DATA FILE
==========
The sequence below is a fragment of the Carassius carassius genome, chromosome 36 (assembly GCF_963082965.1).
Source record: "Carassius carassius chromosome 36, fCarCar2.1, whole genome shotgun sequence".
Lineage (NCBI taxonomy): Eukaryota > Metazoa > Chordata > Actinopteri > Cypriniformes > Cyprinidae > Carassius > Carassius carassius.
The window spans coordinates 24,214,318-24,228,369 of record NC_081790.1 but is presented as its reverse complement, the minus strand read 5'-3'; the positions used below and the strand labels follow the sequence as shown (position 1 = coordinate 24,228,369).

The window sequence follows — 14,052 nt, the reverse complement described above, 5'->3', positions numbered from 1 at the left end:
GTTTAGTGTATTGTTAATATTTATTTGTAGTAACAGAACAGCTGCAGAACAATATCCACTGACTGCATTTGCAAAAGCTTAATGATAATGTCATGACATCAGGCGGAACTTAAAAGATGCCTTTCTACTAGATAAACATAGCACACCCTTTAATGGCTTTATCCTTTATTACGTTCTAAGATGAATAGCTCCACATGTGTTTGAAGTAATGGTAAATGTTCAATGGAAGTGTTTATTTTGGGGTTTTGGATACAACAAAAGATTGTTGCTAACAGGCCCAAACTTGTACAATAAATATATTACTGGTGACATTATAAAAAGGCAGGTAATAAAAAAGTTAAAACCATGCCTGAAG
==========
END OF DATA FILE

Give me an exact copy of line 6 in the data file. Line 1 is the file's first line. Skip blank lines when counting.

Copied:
GTTTAGTGTATTGTTAATATTTATTTGTAGTAACAGAACAGCTGCAGAACAATATCCACTGACTGCATTTGCAAAAGCTTAATGATAATGTCATGACATCAGGCGGAACTTAAAAGATGCCTTTCTACTAGATAAACATAGCACACCCTTTAATGGCTTTATCCTTTATTACGTTCTAAGATGAATAGCTCCACATGTGTTTGAAGTAATGGTAAATGTTCAATGGAAGTGTTTATTTTGGGGTTTTGGATACAACAAAAGATTGTTGCTAACAGGCCCAAACTTGTACAATAAATATATTACTGGTGACATTATAAAAAGGCAGGTAATAAAAAAGTTAAAACCATGCCTGAAG